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Media Life: Foresthill Bridge losing its stature to China spans

New, higher U.S. bridge also on the way; “Auburn” photo-book author Arthur Sommers focuses on wider Placer County angle; 1982 Alpine Meadows avalanche disaster gets book treatment
By: Gus Thomson, Journal Staff Writer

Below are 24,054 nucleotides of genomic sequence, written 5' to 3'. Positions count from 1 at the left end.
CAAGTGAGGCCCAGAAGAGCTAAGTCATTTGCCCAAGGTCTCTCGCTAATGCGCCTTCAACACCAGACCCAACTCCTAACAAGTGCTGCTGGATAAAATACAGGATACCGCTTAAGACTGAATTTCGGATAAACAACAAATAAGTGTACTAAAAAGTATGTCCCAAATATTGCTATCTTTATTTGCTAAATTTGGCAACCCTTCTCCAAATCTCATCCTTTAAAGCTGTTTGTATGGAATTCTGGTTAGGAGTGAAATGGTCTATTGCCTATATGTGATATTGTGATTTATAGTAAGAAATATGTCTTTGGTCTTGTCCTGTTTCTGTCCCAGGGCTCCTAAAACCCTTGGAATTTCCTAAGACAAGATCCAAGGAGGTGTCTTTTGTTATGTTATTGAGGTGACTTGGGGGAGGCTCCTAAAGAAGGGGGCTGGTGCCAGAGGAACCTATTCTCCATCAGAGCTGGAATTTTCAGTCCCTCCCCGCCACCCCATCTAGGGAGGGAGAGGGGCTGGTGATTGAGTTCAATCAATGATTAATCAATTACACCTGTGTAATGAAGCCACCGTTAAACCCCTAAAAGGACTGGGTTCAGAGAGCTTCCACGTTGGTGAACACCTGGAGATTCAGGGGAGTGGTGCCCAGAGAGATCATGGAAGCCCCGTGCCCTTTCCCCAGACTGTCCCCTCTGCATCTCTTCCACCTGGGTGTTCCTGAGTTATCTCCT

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It’s one of the highest bridges in the U.S. and the world. And it’s a point of pride for area residents. But the Foresthill Bridge, alas, is shrinking in stature – both on the global and national stage. The Auburn area’s ginormous green giant – 730 feet in height and deemed by experts the second highest span in the world when completed in 1973 – is now just an afterthought in international bridge rankings compiled by Los Angelino Eric Sakowski at Web site HighestBridges.com. Media Life first came into contact with Sakowski five years ago, when he was initially compiling information for the Web site. Even then, he had started to amass a comprehensive set of facts on bridges around the world – and some eye-popping revelations about the engineering feats that were beginning to take place in the mountains of China. China leading the way Eight of the Sakowski’s Top 10 list of highest bridges built or being built are located in China, with the Siduhe River Bridge – at a mind-boggling 1,550 feet high – leading the list. To put the three-month-old bridge into perspective, it’s more than twice the height of the Foresthill span and 595 feet higher than the Royal Gorge Bridge, which is the highest in the U.S. To put the Siduhe River Bridge into even more perspective, it’s the only one in the world where a person – we’ll say a BASE jumper – can jump from the deck and reach terminal velocity, Sakowski said. That’s the speed falling objects no longer accelerate. Nationally, the Foresthill bridge has ranked third highest for many years – behind the 876-foot-high New River Gorge Bridge in West Virginia and the 955-foot-high Royal Gorge Bridge in Colorado. The bridge will be nudged out of its Top 3 spot by the soon-to-open Mike O’Callahan-Pat Tilman Memorial Bridge over the Colorado River at the Hoover Dam. The bypass bridge at Boulder City, Nevada is 890 feet high. That will leave the Foresthill Bridge at No. 4 in the U.S. on the HighestBridges.com Web site. By the time all the higher bridges under construction are built in 2015 and, including the debatable choice of the 740-foot-high Grand Canyon Skywalk, the bridge near Auburn will be ranked a still-lofty No. 24 worldwide. While time and tide have tarnished the bridge’s celebrity luster, it continues to be an awe-inspiring span and an engineering wonder the Auburn area can justly be proud of. And there still is one No. 1 ranking that it’s retained. The Foresthill Bridge is still the highest span in California. And that’s something to marvel about. Placer pictures published Arcadia Publishing and Auburn historical postcard collector Arthur Sommers have teamed up again to produce another book jam-packed with images of Placer County’s past. In 2008, Sommers gathered photos – many from his extensive personal collection extending back to the 19th century – to author a well-received book on Auburn that was published as part of the Images of America series. This time around, Sommers has taken on the larger task of covering the entire county in “Images of America – Placer County.” The title went on sale this week at local retailers and online. For Sommers, a 1968 Placer High grad who returned to Auburn after an Air Force military and civilian career, the books represent not only the fruits of a history degree from San Francisco State University but long hours each week searching eBay for old photos of Placer County. The work pays off with some unique and revealing glimpses into days gone by in Western Placer County, the foothills, mountains and the Foresthill Divide. Disaster recalled History of a more recent vintage has found its way into another book – “A Wall of White” by Jennifer Woodlief, a Tiburon author and former Sports Illustrated writer. Woodlief’s “Wall of White” will be out next month, providing readers with a very Placercentric story from 1982. On March 31 of that year, the book’s “wall of white” descended on Alpine Meadows Ski Resort in the form of a deadly avalanche. It was one of the deadliest ski-area avalanches in North American history. Seven people died and, miraculously, 22-year-old ski lift operator Anna Conrad was located still alive after being buried alive for five days under 20 feet of snow. Altria Books is publishing the paperback edition of a hardback book that came out early last year under the Simon & Schuster imprint. After a week of storms, it’s a reminder of the full force of nature and how we’re not immune from it in Placer County – particularly in the high country. The 1982 avalanche occurred after a four-day snowstorm. Media Life’s Gus Thomson can be reached at 530-852-0232 or at gust@goldcountrymedia.com.